Sunday, November 8, 2015

#WWoW! The Author's Craft: Simple Ways to Proofread Your Manuscript #AmEditing

Monthly Tips for Tightening Your Manuscript
Writers rarely put out their best copy on the first draft. First drafts serve the primary purpose of putting your ideas to page. So before you even consider handing the manuscript off to an editor, do your own proofreading. Create a cleaner second draft to bring to an editor. Here are some tips how to do that...
November's Tip of the MonthDon’t use the phrase "start to."
EXAMPLE:
Did you start to feed the cat, or did you feed the cat? Is the phone starting to ring, or is the phone ringing? Sometimes -though its not often- writers need to differentiate an action using the phrase "start to." But more often than not, you don’t need it.

RULE:
Rather than using “start to” as the active verb (because when you think about it, its not so much), use the verb that's more active to tell your story. See examples of feed or ringing above.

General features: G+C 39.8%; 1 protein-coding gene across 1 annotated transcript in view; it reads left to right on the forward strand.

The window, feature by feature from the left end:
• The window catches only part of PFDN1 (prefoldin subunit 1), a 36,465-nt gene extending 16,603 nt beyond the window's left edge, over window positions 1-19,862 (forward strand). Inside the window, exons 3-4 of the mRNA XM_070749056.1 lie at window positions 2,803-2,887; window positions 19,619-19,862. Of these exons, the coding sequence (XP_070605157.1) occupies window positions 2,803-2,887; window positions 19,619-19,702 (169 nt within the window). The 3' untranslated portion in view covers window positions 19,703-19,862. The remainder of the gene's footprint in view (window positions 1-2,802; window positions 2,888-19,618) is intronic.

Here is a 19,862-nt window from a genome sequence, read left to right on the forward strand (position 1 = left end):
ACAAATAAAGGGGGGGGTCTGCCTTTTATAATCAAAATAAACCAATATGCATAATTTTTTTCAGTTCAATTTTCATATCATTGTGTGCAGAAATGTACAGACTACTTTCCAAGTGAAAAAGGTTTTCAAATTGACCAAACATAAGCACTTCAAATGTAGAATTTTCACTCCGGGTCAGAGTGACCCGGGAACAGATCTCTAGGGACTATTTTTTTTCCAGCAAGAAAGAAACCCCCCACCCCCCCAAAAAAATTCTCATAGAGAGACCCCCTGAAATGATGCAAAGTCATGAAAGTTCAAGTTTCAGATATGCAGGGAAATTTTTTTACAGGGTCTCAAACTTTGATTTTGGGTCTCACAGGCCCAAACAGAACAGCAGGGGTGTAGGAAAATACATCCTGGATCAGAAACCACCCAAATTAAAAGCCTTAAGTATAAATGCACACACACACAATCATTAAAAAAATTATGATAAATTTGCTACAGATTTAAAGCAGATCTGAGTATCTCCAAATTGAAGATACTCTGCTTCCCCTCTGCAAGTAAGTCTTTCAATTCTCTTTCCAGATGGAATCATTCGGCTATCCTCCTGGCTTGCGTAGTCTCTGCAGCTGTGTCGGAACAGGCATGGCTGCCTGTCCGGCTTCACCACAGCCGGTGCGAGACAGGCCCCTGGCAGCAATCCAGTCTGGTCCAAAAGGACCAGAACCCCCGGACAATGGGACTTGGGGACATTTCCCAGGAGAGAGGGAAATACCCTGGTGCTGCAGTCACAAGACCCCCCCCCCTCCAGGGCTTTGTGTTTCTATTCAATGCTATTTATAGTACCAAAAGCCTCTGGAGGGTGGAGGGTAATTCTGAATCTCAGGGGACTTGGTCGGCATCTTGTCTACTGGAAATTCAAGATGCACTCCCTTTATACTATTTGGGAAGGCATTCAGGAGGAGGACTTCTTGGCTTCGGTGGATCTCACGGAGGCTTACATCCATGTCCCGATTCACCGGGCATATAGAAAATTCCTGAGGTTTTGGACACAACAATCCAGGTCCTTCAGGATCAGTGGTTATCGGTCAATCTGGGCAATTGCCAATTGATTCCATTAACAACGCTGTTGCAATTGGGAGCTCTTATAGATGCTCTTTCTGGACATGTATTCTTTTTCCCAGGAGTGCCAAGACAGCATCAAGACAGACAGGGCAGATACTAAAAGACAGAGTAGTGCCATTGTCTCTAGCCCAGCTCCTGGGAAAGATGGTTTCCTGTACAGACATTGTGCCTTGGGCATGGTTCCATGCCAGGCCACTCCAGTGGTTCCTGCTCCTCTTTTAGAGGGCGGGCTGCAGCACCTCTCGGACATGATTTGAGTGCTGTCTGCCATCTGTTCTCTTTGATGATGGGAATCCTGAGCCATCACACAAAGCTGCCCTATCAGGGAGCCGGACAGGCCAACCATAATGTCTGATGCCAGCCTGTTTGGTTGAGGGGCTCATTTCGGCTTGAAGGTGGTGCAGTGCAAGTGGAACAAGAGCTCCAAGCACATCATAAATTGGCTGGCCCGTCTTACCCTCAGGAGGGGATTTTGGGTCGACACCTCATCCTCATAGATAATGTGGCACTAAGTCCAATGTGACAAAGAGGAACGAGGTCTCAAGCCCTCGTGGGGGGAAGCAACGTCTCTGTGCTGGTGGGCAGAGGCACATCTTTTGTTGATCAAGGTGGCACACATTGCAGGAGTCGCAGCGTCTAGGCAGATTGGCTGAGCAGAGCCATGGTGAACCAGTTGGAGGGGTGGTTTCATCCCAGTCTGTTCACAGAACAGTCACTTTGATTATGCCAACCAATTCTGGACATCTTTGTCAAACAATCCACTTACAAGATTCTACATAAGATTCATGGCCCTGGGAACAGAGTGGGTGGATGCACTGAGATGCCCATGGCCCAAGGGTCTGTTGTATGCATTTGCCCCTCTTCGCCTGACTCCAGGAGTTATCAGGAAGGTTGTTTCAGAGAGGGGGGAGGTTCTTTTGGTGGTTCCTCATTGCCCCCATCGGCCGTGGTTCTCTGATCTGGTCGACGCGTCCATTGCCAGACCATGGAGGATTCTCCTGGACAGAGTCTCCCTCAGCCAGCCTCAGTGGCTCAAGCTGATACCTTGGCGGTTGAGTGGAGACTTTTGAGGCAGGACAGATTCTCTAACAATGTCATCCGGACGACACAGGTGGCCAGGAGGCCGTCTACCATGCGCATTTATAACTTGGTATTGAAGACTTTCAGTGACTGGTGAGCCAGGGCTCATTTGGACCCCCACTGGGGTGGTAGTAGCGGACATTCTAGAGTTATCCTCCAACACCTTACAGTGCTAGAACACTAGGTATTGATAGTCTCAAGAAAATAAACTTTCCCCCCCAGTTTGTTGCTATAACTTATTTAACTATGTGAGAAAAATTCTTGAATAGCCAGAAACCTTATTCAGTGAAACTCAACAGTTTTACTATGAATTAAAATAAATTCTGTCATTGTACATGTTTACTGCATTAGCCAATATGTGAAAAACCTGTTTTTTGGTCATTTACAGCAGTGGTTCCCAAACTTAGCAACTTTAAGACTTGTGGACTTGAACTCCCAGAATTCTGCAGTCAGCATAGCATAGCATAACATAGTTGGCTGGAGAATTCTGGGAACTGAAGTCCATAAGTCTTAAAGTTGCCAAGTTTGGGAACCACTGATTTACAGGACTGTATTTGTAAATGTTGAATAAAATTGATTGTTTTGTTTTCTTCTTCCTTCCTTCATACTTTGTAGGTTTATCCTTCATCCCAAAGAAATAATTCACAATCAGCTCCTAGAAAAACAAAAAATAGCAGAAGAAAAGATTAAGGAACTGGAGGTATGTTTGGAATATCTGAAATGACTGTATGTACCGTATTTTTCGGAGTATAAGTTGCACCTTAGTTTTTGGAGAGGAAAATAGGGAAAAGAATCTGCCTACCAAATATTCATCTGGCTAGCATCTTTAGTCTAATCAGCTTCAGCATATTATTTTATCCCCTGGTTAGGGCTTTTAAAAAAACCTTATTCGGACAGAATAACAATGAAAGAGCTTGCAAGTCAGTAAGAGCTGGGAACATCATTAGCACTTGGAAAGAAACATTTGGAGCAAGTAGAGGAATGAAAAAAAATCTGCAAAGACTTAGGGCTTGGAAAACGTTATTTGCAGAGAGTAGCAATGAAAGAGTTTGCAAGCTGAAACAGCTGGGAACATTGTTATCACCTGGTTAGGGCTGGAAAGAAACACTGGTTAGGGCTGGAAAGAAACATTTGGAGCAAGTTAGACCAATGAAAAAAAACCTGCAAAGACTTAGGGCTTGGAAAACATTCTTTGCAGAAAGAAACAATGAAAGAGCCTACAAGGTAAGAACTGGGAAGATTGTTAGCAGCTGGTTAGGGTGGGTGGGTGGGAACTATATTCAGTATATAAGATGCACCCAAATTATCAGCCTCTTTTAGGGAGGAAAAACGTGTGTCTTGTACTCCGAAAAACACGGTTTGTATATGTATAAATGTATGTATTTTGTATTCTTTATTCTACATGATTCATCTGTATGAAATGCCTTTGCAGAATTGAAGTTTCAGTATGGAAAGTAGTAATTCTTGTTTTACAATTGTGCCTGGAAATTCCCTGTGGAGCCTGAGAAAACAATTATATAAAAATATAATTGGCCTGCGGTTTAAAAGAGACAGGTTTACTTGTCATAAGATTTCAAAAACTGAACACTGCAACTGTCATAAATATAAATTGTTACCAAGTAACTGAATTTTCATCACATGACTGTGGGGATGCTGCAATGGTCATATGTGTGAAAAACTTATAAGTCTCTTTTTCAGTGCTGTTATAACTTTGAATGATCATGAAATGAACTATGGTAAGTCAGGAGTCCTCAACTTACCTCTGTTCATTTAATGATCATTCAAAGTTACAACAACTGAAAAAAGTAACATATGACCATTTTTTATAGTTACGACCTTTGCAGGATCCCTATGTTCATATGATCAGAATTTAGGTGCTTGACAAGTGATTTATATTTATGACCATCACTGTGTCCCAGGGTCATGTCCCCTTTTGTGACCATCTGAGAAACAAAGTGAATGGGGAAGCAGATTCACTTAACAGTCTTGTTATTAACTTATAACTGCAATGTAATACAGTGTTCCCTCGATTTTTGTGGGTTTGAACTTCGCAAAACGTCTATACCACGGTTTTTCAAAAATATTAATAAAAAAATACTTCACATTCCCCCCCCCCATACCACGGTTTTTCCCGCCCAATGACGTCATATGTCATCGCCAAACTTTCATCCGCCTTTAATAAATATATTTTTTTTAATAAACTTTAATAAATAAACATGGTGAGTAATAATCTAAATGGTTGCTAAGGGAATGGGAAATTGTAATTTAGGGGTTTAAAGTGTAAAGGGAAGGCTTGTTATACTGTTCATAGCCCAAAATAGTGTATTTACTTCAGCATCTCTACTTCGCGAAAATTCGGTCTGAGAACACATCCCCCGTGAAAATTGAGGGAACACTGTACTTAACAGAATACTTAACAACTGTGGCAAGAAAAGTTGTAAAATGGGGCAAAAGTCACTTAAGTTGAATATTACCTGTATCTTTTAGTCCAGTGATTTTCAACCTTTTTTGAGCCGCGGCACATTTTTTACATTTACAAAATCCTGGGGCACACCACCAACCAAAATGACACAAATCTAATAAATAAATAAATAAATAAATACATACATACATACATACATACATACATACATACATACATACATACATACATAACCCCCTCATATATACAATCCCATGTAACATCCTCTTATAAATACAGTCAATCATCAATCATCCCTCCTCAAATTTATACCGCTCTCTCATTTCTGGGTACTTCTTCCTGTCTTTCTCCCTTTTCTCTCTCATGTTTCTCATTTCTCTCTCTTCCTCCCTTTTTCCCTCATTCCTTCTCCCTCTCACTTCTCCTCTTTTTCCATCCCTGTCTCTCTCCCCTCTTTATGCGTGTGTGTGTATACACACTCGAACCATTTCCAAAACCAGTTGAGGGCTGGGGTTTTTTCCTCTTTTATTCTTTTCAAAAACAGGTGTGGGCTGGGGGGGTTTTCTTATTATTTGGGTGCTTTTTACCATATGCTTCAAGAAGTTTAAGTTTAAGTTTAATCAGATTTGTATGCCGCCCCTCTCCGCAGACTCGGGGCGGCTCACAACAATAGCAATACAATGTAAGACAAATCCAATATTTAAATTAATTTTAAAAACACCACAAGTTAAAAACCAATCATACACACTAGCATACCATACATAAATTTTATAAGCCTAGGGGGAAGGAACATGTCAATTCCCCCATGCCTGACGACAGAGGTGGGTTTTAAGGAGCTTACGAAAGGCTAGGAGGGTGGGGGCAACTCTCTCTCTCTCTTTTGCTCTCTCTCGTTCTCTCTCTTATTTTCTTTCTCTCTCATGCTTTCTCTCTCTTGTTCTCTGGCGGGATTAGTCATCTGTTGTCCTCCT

HINT: Use Word’s find function to look for the word “start” in your manuscript. Consider each instance individually to determine if you should remove it.


POST CONTRIBUTED BY Perk It Up.
Perk It Up specializes in romantic fiction. 
Give your manuscript a polished look. Perk It Up provides beta reading, proofreading, review and editing services.

CONTACT US for information about our services.
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